We are a na­tion of wimps

The Citizen-Record (Cumberland) - - COMMUNITY - Dr. Gif­ford Jones The Doc­tor Game

The Mu­nic­i­pal­ity of Cum­ber­land County cel­e­brated Na­tional Vol­un­teer and Pro­vin­cial Vol­un­teer Week in April. Vol­un­teers were nom­i­nated by their Cum­ber­land vol­un­teer or­ga­ni­za­tions in or­der to show ap­pre­ci­a­tion for con­tri­bu­tions to their com­mu­ni­ties.

The Cum­ber­land Recog­ni­tion Evening, on Wed­nes­day, April 26, be­gan at 6 p.m. at the Dr. Car­son and Mar­ion Mur­ray Com­mu­nity Cen­tre in Springhill. We were wel­comed by Mike John­son and re­ceived open­ing re­marks by War­den Al Gil­lis and by Hon. James Bail­lie, MLA for Cum­ber­land South.

When en­ter­ing the CIBC Com­mon Room, we were given a re­mark­able pam­phlet of the pro­gram, in­clud­ing list­ing all the vol­un­teers, stat­ing their in­di­vid­ual con­tri­bu­tions and the or­ga­ni­za­tions, which they rep­re­sented. Drew Moore play­ing mu­sic gave a pleas­ant back­ground.

Af­ter the din­ner was com­pleted, 51 vol­un­teers were given cer­tifi­cates of thanks from Na­tional Vol­un­teer Week 2017, from the Prov­ince of Nova Sco­tia and from the or­ga­ni­za­tion which each vol­un­teer rep­re­sented. From the front stage, each vol­un­teer had their name read, were asked to stand where each one was seated, had their spe­cific con­tri­bu­tions read to ev­ery­one in the room and were given the three cer­tifi­cates. It was an emo­tional and splen­did emo­tion for each in­di­vid­ual (I think that is safe to say for all vol­un­teers.)

Bar­bara Palmer, coun­cil­lor for District 6, re­ceived at her Went­worth of­fice eight pho­tos of the eight vol­un­teers rep­re­sent­ing the Went­worth/Westch­ester area: Dar­lene Mon­trose, Kevin Sprague, Marie Du­ranceau, Sonya Sey­mour, Hope Bridge­wa­ter, Todd Sey­mour, Jes­sica Palmer and Chris­tine Hen­der­son.

Bar­bara Palmer sent the eight pho­tos to me, and it was de­cided to send them to three lo­cal news­pa­pers in or­der to give more thanks to vol­un­teers and also to thank all the vol­un­teers not men­tioned here.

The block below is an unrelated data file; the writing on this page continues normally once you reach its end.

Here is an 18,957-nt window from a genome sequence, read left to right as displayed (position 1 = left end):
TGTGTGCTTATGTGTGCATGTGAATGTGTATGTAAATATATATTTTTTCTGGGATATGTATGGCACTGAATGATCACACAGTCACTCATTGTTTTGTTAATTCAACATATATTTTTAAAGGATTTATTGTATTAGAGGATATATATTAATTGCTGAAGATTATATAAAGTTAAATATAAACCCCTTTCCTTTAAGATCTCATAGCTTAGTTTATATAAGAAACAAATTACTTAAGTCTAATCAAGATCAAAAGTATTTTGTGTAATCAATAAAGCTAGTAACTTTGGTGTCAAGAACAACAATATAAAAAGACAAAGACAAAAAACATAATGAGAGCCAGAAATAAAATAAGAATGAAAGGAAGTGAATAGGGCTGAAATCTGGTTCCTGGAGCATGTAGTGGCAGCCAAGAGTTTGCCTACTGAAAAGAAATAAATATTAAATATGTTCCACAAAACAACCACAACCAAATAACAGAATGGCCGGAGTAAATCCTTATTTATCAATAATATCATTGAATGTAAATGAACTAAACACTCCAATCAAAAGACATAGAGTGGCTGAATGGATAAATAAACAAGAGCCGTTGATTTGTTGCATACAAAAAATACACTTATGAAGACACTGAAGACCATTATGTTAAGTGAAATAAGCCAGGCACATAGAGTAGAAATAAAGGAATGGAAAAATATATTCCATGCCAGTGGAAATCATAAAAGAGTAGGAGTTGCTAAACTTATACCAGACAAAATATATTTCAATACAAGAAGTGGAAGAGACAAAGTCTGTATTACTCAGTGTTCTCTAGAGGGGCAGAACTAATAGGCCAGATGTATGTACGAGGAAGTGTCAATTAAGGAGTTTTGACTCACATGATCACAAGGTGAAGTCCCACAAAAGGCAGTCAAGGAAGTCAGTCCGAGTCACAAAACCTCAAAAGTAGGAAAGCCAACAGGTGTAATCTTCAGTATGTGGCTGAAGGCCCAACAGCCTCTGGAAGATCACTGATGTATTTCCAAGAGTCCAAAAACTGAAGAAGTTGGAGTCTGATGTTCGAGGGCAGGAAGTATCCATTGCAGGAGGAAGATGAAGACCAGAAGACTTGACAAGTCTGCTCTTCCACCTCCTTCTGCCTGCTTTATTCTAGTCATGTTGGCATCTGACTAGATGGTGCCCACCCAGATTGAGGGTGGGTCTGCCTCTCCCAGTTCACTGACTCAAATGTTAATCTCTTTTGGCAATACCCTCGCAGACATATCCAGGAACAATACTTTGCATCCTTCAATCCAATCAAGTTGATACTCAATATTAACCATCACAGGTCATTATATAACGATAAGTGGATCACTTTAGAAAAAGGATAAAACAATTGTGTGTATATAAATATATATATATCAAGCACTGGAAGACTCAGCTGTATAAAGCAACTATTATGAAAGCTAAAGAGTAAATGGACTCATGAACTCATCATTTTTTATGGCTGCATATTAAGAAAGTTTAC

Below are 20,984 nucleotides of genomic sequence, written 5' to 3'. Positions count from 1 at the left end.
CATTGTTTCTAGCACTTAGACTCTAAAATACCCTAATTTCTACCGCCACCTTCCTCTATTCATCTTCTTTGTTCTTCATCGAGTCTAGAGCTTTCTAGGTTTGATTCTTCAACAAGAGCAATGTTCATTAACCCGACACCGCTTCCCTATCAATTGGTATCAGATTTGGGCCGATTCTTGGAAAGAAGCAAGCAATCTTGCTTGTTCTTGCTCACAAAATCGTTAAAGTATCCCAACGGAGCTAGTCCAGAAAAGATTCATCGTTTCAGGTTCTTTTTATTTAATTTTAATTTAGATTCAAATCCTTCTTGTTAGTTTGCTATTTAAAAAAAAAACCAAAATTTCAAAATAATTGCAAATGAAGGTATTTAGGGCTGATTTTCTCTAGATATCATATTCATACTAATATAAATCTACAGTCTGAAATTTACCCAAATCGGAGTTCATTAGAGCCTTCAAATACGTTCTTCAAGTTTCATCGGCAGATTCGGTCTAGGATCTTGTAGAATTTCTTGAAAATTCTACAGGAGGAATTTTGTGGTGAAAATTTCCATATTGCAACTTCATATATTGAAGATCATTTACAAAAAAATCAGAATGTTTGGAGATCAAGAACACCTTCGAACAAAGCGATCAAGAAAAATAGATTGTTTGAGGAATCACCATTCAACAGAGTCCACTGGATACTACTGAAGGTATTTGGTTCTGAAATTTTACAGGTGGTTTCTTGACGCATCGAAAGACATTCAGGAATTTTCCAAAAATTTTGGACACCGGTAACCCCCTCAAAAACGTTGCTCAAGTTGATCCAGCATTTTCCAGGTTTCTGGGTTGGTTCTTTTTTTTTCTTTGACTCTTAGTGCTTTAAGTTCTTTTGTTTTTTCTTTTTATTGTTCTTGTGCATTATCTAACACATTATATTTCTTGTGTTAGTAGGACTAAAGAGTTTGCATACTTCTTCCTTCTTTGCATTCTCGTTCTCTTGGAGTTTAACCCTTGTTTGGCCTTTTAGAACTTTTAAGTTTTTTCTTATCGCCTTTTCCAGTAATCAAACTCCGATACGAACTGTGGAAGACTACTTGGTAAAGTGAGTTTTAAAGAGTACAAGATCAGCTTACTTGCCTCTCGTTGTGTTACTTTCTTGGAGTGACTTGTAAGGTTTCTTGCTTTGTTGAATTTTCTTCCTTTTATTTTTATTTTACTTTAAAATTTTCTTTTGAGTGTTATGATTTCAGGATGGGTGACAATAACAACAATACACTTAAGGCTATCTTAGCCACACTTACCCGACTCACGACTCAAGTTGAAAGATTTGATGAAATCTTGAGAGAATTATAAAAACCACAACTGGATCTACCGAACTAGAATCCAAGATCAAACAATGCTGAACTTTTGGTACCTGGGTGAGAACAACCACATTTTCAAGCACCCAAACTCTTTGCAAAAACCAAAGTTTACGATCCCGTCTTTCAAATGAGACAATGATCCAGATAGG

We all ap­pre­ci­ated be­ing rep­re­sen­ta­tives of the Went­worth His­tor­i­cal So­ci­ety, Went­worth Learn­ing Cen­tre Co­op­er­a­tive, Went­worth Pioneers, Went­worth Re­cre­ation As­so­ci­a­tion, Went­worth United Church and the Westch­ester Vol­un­teer Fire De­part­ment, Ladies Aid Aux­il­iary, Ea­gles Hill Ceme­tery and Wes­leyan Church Group.

This Vol­un­teer Recog­ni­tion Evening was a won­der­ful cer­e­mony and event.

I re­cently wrote our an­ces­tors en­dured great hard­ship when they landed in Amer­ica.

They hacked down forests and tried to sur­vive in the new land. Now, they would roll over in their graves if they knew North Amer­i­cans had be­come a na­tion of wimps. Read­ers of my col­umn con­firmed my damn­ing verdict.

J.W. from B.C re­sponded, “Thanks for your re­fresh­ing hon­esty, call­ing a spade a spade. We do take a pill for ev­ery damn ache and pain. I don’t think you have ice-wa­ter in your veins, hope you keep up the good work, and maybe politi­cians will deal with drug abuse in an in­tel­li­gent way in­stead of pan­der­ing to bleed­ing hearts.”

From C.P. “Oh my God! Your col­umn was beau­ti­fully writ­ten. I read it twice and now it’s on my fridge.”

J.R. in Canada, “Our once great na­tion is go­ing down the drain at neck-break­ing speed and few seem to re­al­ize it. There is too much po­lit­i­cal cor­rect­ness and hu­man rights non­sense. More ar­ti­cles pls.”

Read­ers did not spare some doc­tors. BS in the U.S. said, “My teenagers had their wis­dom teeth re­moved and re­ceived 60 oxy­codone pills, and needed none.”

C.B. replied, “I was in Wales when Hitler in­vaded Poland and re­mem­ber life in Bri­tain dur­ing the Sec­ond World War. North Amer­i­cans need an emer­gency sit­u­a­tion to shake peo­ple out of their self-in­dul­gence, but it is not very likely.”

I re­ceived a few re­sponses which con­firmed I had ice wa­ter in my veins. H.M. said, “I usu­ally dis­agree with your col­umns, your in­flam­ma­tory way of ex­press­ing your ideas and of­ten the gross gen­er­al­iza­tions. The re­cent col­umn is one of your clas­sic rants. I of­ten won­der if you be­lieve in what you write. You come off sound­ing like the worst of right-wing radio talk.”

An­other critic agreed, “Your mes­sage is 20 years out-of-date. I found your ar­ti­cle re­gret­tably polemic. I could re­fute your ar­gu­ments one by one.”

I re­gret I can’t re­port all the emails as I re­ceived hun­dreds. But the mes­sage I re­ceived over and over was that if some­one wants to com­mit sui­cide with opi­oid drugs, let him do so. And that too many bleed­ing heart lib­er­als are run­ning and bankrupt­ing our great coun­try.

One thanked me for my “time­less wis­dom,” which I loved, and for pro­vid­ing the chance to voice an opin­ion. An­other that the col­umn was “a pure dose of strong medicine.”

The ma­jor­ity of re­sponses revealed that most peo­ple be­lieve that pre­scrip­tion and il­le­gal drugs have be­come such a ma­jor part of our so­ci­ety that there is lit­tle hope the so­ci­etal pen­du­lum will swing the other way.

As one reader wrote, “The only hope is to arm our chil­dren with back­bone and teach them about self-dis­ci­pline, re­spon­si­bil­ity and holis­tic medicine.”

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